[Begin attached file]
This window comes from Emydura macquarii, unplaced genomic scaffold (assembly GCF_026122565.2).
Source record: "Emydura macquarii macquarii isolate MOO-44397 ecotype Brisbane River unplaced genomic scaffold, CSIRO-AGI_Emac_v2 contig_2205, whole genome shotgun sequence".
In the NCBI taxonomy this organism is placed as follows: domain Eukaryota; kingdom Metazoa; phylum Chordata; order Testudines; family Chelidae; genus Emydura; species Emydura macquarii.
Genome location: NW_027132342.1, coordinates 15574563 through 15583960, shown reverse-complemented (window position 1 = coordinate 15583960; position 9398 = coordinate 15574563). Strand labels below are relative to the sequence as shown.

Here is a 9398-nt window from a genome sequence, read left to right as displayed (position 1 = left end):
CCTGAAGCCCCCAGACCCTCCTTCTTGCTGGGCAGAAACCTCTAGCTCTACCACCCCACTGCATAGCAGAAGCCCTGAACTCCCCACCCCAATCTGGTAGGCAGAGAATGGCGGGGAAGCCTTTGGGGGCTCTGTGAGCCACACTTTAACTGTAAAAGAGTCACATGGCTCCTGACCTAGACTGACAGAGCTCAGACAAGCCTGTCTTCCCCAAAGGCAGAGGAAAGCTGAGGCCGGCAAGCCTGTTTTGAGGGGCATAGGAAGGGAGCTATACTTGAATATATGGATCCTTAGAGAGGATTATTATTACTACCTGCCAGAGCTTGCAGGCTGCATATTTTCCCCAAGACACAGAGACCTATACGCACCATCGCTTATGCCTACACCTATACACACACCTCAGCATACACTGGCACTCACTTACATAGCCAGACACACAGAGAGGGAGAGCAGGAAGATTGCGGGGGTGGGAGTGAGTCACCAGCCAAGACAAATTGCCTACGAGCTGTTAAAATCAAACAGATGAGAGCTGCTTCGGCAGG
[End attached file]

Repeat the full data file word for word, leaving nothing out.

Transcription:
This window comes from Emydura macquarii, unplaced genomic scaffold (assembly GCF_026122565.2).
Source record: "Emydura macquarii macquarii isolate MOO-44397 ecotype Brisbane River unplaced genomic scaffold, CSIRO-AGI_Emac_v2 contig_2205, whole genome shotgun sequence".
In the NCBI taxonomy this organism is placed as follows: domain Eukaryota; kingdom Metazoa; phylum Chordata; order Testudines; family Chelidae; genus Emydura; species Emydura macquarii.
Genome location: NW_027132342.1, coordinates 15574563 through 15583960, shown reverse-complemented (window position 1 = coordinate 15583960; position 9398 = coordinate 15574563). Strand labels below are relative to the sequence as shown.

Here is a 9398-nt window from a genome sequence, read left to right as displayed (position 1 = left end):
CCTGAAGCCCCCAGACCCTCCTTCTTGCTGGGCAGAAACCTCTAGCTCTACCACCCCACTGCATAGCAGAAGCCCTGAACTCCCCACCCCAATCTGGTAGGCAGAGAATGGCGGGGAAGCCTTTGGGGGCTCTGTGAGCCACACTTTAACTGTAAAAGAGTCACATGGCTCCTGACCTAGACTGACAGAGCTCAGACAAGCCTGTCTTCCCCAAAGGCAGAGGAAAGCTGAGGCCGGCAAGCCTGTTTTGAGGGGCATAGGAAGGGAGCTATACTTGAATATATGGATCCTTAGAGAGGATTATTATTACTACCTGCCAGAGCTTGCAGGCTGCATATTTTCCCCAAGACACAGAGACCTATACGCACCATCGCTTATGCCTACACCTATACACACACCTCAGCATACACTGGCACTCACTTACATAGCCAGACACACAGAGAGGGAGAGCAGGAAGATTGCGGGGGTGGGAGTGAGTCACCAGCCAAGACAAATTGCCTACGAGCTGTTAAAATCAAACAGATGAGAGCTGCTTCGGCAGG